Once in the main island, it is a leisurely 10km route all the way around. You can choose to go clockwise or counter clockwise around the island. Either way, it is a flat route that is shared by both pedestrians and cyclists with plenty of scenic stops and park benches overlooking the water. A particularly nice stretch is along the northeast part of the island with a great view of the Putra Mosque and the Prime Minister's office.
For a bit more distance and scenery, I also like to go along the straight stretch that cuts through the center of the island. This is the main boulevard where many of Putrajaya's architectural works are on display, and there is an open air food court near the Putra Mosque for dinner and refreshments! Overall, this north-south stretch is 5km going one way. Double it up to make it an even 10km. I usually start at the south of the island, head north to the Putra Mosque, make a pit stop at the food court, and head back south. Along the route there are other food kiosks and public toilets too.
If you don’t have your own set of wheels or find yourself in Putrajaya without a ride, there are a lot of bike rentals around the city.
- Putrajaya Botanical Gardens
- Putrajaya Wetlands
- Putra Square
- Pullman Hotel (for in house guests only boooo)
Additionally, KMX carts are available at the Cruise Tasik jetty.
There is also said to be a bike rent facility at the Putrajaya Sentral station itself, but I have not been able to verify this information.
There have been some complaints over the quality of these rental bikes, some of which are faulty or even unavailable completely. Always have a backup plan in case your first choice is not available. Another thing to remember is that with rentals, you are usually restricted to cycling in designated areas only.
If you’re not into urban or road cycling, Putrajaya Challenge Park has a 30 hectare area of former rubber and oil palm plantations, now dedicated to Mountain Bike Trails, ranging from easy to difficult. For BMX riders and stunt bikers, there is a Skate Park and Thrill Park where you can do tricks to your hearts’ fancy. Bike rentals are supposed to be available here but no one I have called seems to be able to confirm this, and most folks come equipped with their own. The venue doesn't have it's own website either, which I find fairly odd in this day and age.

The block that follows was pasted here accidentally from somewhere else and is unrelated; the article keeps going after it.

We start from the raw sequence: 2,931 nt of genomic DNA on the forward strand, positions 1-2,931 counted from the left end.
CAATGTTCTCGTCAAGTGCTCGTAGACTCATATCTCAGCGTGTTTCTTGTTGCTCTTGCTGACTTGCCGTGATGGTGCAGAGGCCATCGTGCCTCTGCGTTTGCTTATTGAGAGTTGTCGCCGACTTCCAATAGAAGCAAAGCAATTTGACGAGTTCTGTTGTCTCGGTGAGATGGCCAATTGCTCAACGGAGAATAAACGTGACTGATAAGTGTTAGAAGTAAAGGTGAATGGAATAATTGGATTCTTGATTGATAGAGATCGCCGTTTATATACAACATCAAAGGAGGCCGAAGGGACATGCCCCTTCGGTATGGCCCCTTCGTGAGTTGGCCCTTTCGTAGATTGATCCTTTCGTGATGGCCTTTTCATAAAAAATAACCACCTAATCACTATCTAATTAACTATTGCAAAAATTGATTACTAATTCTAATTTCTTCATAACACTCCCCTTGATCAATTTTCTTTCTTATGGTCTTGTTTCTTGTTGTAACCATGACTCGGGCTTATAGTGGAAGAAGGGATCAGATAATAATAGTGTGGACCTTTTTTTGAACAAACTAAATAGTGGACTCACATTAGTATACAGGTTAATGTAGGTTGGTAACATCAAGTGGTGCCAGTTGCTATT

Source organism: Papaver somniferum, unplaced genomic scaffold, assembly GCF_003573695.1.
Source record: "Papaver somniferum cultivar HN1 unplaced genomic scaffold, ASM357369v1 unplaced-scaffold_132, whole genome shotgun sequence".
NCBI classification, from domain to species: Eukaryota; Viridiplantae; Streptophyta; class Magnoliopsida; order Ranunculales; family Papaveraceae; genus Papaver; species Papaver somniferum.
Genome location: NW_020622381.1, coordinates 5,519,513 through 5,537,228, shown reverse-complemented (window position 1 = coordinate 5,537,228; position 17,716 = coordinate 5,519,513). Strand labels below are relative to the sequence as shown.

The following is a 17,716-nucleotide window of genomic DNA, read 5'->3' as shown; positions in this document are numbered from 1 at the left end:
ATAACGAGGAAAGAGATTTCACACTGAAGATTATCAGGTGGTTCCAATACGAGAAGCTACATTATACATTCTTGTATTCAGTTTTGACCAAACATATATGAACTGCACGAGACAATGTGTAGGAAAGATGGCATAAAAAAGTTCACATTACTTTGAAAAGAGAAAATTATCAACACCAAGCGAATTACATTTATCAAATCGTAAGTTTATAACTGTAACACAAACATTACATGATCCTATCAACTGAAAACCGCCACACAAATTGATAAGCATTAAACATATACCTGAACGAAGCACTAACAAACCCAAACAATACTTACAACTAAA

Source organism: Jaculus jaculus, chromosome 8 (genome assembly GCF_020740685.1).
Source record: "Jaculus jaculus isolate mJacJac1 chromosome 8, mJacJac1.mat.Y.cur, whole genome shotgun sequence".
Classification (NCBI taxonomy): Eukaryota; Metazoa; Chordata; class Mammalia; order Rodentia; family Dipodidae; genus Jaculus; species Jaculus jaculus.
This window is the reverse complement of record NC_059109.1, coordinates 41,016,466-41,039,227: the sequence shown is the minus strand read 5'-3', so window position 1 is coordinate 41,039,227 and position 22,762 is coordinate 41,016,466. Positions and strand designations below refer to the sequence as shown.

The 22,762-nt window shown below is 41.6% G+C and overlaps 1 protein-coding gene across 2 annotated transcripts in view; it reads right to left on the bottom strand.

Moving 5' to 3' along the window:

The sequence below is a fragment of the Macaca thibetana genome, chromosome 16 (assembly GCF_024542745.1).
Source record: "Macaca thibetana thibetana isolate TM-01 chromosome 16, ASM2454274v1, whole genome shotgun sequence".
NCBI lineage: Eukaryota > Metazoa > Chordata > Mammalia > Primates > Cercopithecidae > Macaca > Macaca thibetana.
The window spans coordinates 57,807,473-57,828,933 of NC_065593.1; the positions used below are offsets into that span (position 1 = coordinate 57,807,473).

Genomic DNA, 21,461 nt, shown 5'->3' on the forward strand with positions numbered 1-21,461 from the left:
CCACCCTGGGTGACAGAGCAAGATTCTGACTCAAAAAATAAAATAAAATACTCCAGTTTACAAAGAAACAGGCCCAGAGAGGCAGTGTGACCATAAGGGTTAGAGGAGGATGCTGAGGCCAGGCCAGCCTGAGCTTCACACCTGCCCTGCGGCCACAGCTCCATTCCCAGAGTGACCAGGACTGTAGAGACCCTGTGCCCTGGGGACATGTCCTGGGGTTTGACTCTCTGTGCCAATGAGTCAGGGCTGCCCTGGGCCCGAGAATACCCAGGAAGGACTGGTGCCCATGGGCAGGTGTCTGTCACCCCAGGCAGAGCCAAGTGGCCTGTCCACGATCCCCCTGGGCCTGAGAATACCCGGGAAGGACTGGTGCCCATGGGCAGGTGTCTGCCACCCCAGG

Whether you are cycling in a park, around the lake or on the road, remember that Putrajaya gets fairly toasty on normal days, so make sure you either have enough water supply or stop for drinks to rehydrate. The climate has cooled considerably as the trees there have grown bigger, but it will still be a long time before the temperatures return to what they used to be before the massive metropolis was built.
This means evening visits are best for Putrajaya, which is also when all the buildings and main areas are lit up beautifully. On weekends it is particularly crowded around precinct 2, and the more scenic areas. The roads heading into the Prime Minister’s colossal complex, Perdana Putra and the bubble gum pink Putra Mosque are shut to cars after a certain hour at night, which makes it a nice private area to cycle around. Make sure you have the proper front and rear lights, as it can get pretty dark especially around the lake itself. Group rides are preferable at night, for obvious reasons, but on the whole it is a fairly safe area.
And being Malaysia, there is obviously a maintenance issue, so cyclists will have to be on the lookout for broken tiles, cracked and uneven pavement, metal grills that your tyres can get stuck in, and construction debris. There are also some sections where the lakeside bike path splits into ramps and stairs, sharp turns and concrete structures or tree planters jutt out at odd angles. Keep all these possible obstacles in mind, and you’ll enjoy yourself just fine.
Head here to see more shots of our rides in Putrajaya!
Meanwhile if you're big on urban cycling, check out these other articles: